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Monday, 18 August 2003
Page: 18717

Mr ALBANESE (3:48 PM) —Mr Speaker, you will recall that last Thursday I attempted to ask a question of you just prior to the adjournment debate, which is why it was not possible for me to raise it then. My question to you is: what scope is there for staff who are attacked in this House to have recourse to be able to provide an answer? I am sure that all of us engage in rigorous debate in this House, and I do not mind particularly what is said about me because I have the right to be able to answer that. But last Thursday, a member of my staff was criticised during both question time and the MPI debate. There is a code in this place that we all respect the hard work that our staff do for very little pay, which is normally not broken. That was broken last Thursday, and I ask: is there any recourse for staff to be able to answer any allegations or criticisms which are made of them?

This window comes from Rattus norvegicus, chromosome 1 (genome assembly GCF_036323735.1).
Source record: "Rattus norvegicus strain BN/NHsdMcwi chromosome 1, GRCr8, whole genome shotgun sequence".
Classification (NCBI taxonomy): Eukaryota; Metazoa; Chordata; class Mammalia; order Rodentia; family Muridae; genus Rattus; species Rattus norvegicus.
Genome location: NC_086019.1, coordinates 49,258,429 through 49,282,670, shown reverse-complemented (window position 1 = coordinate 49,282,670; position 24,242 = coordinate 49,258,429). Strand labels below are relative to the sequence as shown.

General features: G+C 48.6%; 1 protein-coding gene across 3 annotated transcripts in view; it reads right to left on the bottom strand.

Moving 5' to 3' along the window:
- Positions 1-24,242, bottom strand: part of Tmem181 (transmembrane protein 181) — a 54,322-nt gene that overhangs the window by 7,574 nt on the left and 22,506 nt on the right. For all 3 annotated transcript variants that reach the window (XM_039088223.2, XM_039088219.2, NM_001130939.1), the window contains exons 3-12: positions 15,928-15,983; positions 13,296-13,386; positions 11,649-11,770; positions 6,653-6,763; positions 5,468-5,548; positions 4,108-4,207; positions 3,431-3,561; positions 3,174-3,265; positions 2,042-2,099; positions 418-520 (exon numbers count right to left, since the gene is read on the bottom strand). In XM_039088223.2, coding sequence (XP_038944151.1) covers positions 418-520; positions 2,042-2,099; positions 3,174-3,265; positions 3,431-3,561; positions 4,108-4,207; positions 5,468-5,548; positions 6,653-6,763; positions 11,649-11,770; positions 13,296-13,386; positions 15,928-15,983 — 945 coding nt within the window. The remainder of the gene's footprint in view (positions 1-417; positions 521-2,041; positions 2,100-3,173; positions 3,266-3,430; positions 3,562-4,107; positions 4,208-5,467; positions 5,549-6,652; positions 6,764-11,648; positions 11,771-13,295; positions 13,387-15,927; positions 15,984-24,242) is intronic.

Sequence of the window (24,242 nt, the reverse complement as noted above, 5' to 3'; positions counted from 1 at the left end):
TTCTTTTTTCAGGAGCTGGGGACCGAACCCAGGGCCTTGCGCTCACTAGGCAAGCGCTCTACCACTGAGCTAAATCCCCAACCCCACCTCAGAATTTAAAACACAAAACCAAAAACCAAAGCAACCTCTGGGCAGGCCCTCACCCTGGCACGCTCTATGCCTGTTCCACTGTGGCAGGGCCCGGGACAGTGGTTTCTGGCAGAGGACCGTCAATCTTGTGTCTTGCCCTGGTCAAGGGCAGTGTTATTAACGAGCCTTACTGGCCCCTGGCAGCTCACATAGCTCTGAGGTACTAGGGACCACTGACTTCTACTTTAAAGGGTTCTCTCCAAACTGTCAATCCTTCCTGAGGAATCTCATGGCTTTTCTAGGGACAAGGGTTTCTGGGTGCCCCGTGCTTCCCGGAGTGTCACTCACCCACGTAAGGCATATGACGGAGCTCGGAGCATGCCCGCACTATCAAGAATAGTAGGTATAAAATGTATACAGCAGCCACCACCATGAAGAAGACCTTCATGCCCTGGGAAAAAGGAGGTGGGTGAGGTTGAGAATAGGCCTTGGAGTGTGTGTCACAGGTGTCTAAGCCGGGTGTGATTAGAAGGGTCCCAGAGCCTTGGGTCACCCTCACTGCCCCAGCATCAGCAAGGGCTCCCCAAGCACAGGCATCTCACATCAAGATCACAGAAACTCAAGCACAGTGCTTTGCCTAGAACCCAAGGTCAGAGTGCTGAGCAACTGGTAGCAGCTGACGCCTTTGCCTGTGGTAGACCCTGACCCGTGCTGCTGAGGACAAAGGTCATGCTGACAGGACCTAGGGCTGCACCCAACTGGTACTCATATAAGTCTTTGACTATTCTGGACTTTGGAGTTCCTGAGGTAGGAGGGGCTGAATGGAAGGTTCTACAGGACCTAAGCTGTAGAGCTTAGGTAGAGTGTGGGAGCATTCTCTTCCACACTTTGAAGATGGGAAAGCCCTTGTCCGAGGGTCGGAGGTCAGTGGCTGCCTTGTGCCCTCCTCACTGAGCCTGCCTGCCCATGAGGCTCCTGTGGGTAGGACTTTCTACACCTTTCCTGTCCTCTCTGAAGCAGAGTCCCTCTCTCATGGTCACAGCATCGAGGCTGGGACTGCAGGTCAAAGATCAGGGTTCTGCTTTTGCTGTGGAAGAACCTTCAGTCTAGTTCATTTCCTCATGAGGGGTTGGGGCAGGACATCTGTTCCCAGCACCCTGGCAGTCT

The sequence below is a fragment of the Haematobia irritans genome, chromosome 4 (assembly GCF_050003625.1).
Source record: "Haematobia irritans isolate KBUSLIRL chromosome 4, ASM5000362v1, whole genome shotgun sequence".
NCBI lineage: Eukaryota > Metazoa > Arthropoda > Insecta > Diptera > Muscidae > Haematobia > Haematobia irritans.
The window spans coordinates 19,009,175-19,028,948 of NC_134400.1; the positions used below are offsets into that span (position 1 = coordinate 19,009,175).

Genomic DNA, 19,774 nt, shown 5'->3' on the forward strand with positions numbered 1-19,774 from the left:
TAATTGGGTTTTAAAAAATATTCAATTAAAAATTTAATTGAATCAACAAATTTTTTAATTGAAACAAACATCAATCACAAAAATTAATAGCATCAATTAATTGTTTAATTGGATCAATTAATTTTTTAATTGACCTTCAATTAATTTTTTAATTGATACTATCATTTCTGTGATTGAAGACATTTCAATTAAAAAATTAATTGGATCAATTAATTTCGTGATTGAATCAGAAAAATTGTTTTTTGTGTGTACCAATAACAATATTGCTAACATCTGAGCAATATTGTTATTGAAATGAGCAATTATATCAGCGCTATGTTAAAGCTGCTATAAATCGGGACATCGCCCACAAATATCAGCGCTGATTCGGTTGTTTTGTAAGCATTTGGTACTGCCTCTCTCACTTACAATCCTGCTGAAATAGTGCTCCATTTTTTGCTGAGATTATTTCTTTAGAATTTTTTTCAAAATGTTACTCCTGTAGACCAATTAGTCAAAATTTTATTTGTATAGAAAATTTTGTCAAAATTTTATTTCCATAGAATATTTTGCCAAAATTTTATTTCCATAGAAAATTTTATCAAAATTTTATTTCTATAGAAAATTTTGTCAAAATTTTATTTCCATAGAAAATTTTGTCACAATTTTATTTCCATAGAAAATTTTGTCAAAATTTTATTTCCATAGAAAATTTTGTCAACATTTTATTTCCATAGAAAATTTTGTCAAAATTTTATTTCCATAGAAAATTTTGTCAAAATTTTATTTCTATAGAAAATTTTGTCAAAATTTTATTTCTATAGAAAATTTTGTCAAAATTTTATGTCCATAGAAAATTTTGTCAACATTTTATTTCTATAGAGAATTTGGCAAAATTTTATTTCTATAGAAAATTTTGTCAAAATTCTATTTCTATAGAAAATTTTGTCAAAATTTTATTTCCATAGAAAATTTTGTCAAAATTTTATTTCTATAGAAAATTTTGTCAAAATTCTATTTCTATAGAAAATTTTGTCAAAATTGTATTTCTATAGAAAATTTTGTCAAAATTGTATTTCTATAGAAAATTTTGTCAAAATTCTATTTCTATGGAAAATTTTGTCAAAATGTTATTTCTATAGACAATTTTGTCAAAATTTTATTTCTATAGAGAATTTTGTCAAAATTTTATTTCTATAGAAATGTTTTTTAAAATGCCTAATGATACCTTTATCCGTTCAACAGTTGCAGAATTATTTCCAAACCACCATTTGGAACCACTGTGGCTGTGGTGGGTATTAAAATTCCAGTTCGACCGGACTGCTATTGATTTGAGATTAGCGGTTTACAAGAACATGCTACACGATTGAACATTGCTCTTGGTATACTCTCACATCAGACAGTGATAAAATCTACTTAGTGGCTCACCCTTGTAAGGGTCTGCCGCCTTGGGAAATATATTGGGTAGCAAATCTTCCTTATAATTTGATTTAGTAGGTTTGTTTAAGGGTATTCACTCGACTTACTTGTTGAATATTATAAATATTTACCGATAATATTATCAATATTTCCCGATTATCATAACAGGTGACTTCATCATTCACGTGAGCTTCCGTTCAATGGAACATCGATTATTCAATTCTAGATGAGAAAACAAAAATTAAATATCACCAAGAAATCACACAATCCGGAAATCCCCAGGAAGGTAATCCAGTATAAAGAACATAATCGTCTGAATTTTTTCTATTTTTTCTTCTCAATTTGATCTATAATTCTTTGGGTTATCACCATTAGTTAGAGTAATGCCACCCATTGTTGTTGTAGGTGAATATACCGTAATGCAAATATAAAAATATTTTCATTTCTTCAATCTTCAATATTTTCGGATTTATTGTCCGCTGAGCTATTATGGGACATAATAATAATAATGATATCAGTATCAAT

The SPEAKER —I indicate to the member for Grayndler that parliamentary privilege is conferred only on parliamentarians, either in the House or in committees when they are appropriately convened. Parliamentary privilege is, to state the obvious, a great privilege which allows individuals both inside and outside the parliament to be criticised. I am not aware of anything that separates staff from any other Australian.